Industry formatted Scriptwriting
Do you have a short story, novel, or just an idea that you think would make a great movie? Perhaps you even studied the craft, and finished a couple scripts, but have not had any success with them, or simply don't know how to get it into the hands of production companies or filmmakers.
There are a lot of great ideas, and even great scripts out there, but because the intro is a little weak, or it's not written in the proper font, or it's five pages too long, it never gets into the hands of the Spielbergs and the Lucas' of the world. Thus, a great story, that just needed a little more reformatting and some inside wisdom, never gets to see the light of day.
It's time to break through those barriers and obstacles, and do what it takes to tell your story.
What is "Industry Formatting"
There are certain formatting rules that have to be followed before a producer, or director of development will read your script. These include among other things, the positioning of the dialogue, the margin size, the font style, the type of paper it is printed on, and even the type of fasteners you use to hold your pages together. When a director of development goes into work in the morning, he may literally have hundreds of scripts waiting for him at his office door. His company may only make one movie that whole year, and it is his or her job to choose from those hundreds of scripts which one he is going to make into a movie. If he can find any excuse to weed out as many of them as he can, he will. they need scripts to be formatted in this strict format so that they can determine the length of the script, among other things. If it's not properly formatted, they will not even read your script. I know the proper format. I will guarantee your script is properly formatted. back to top
Isn't there word processing software that can do that for
Yes. And that is actually what I use. (That guarantees that there are no formatting mistakes, because the program will only produce properly formatted scripts, thus eliminating human error in that area. But these programs can cost as much as $300.00. And once you buy it, you then must acclimate yourself to the program; learn where all the buttons are, learn how to print properly, and even learn how to import and export your current text file into it, as well as exporting it. On top of that, there are entire rules of grammar, language style, and structure concerns that take years of studying to learn. I already own one of the most popular and award winning software programs as well as have been studying scriptwriting fort several years. If you've only got one script, it may be to your advantage to avoid all headaches and hire me to format it professionally for you.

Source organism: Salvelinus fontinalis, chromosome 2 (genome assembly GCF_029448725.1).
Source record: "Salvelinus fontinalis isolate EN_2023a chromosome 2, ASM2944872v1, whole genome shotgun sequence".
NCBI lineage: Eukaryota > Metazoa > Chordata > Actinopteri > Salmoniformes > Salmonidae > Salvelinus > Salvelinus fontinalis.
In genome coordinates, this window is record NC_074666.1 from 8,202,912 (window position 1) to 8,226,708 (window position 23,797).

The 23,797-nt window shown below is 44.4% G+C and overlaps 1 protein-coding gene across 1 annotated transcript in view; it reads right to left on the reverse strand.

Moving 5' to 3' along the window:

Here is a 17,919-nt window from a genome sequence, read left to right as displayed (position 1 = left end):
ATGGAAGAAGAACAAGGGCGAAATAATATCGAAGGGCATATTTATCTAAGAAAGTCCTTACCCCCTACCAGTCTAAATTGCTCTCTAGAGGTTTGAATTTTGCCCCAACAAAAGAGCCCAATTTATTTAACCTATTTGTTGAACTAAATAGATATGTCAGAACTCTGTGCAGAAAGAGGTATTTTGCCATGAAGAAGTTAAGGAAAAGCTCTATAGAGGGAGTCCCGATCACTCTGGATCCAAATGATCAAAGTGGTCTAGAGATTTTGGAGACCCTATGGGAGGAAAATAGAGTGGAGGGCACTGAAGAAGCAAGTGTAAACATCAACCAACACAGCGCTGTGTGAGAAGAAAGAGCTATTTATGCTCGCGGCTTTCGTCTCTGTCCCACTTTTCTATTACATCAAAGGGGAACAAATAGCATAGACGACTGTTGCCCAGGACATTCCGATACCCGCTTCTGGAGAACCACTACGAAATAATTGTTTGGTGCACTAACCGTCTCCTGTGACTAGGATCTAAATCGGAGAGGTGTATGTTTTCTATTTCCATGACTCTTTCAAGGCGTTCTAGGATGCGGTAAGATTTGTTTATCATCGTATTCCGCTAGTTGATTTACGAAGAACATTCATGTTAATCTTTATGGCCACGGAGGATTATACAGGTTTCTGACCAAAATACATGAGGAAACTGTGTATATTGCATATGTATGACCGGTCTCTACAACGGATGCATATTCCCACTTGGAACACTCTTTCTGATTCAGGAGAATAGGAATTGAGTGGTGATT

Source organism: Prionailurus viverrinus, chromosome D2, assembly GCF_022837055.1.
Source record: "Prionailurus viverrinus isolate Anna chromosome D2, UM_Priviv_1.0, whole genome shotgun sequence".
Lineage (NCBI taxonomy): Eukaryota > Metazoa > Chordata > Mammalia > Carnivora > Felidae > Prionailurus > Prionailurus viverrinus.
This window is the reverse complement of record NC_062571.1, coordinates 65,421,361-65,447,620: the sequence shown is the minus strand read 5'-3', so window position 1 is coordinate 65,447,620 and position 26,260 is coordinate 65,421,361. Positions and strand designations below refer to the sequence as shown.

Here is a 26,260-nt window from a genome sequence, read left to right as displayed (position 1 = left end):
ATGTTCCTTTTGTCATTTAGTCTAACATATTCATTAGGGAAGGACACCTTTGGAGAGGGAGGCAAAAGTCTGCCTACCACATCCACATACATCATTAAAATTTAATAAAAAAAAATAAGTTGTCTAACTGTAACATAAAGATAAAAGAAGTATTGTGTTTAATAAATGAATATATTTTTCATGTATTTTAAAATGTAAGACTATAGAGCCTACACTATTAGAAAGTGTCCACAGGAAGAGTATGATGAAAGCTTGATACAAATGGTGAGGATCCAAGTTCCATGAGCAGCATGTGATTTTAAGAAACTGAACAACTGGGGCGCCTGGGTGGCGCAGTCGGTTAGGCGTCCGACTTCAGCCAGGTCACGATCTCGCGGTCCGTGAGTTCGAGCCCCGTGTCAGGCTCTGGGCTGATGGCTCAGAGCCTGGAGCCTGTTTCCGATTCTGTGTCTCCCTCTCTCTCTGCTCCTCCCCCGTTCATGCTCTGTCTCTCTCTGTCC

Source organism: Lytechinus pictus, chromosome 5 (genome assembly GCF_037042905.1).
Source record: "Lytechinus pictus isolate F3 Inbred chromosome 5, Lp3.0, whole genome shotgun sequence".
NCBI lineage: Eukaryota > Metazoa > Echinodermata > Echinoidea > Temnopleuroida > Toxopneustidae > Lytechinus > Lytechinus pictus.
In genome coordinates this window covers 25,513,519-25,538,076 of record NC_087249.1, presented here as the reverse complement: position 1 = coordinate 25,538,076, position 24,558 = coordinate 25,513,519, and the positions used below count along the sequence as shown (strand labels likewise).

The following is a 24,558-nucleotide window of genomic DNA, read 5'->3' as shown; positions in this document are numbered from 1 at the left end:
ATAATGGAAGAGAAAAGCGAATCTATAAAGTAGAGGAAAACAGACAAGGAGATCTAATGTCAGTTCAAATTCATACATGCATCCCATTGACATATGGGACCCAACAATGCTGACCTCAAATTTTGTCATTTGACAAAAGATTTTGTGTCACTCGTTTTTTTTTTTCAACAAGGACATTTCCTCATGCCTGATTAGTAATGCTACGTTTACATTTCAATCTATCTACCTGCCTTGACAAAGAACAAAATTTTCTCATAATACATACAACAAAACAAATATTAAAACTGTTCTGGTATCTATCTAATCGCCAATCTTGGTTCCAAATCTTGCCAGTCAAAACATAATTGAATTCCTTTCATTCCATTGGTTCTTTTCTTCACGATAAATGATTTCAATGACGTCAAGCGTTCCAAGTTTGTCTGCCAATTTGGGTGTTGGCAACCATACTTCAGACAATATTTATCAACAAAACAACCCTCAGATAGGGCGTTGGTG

Don't you have to have spent years in the industry to get
your script read?
No. There are many examples of successful movies that have come from first-time writers. And even Spielberg had to start from the bottom. It's just as true to say that the successful writers have been plugging away at it for years as it is to say that there are writers who have been working most of their lives at it, but still have yet to sell a script. There are many, many reasons for this. Because of my experience living in Hollywood and learning from the industry professionals who have learned what those reasons are the hard way, I have the foreknowledge and wisdom to avoid most, if not all, of the mistakes made by young, inexperienced aspiring screenwriters. back to top
Are you going to change my script into something I
don't want it to be?
No. I will only advise you on what I think you should change, but not without telling you why. If you agree, or see any wisdom in my words, then you will either change it yourself. Or, you will pay me to change it for you. You are the boss. which leads me to the next question;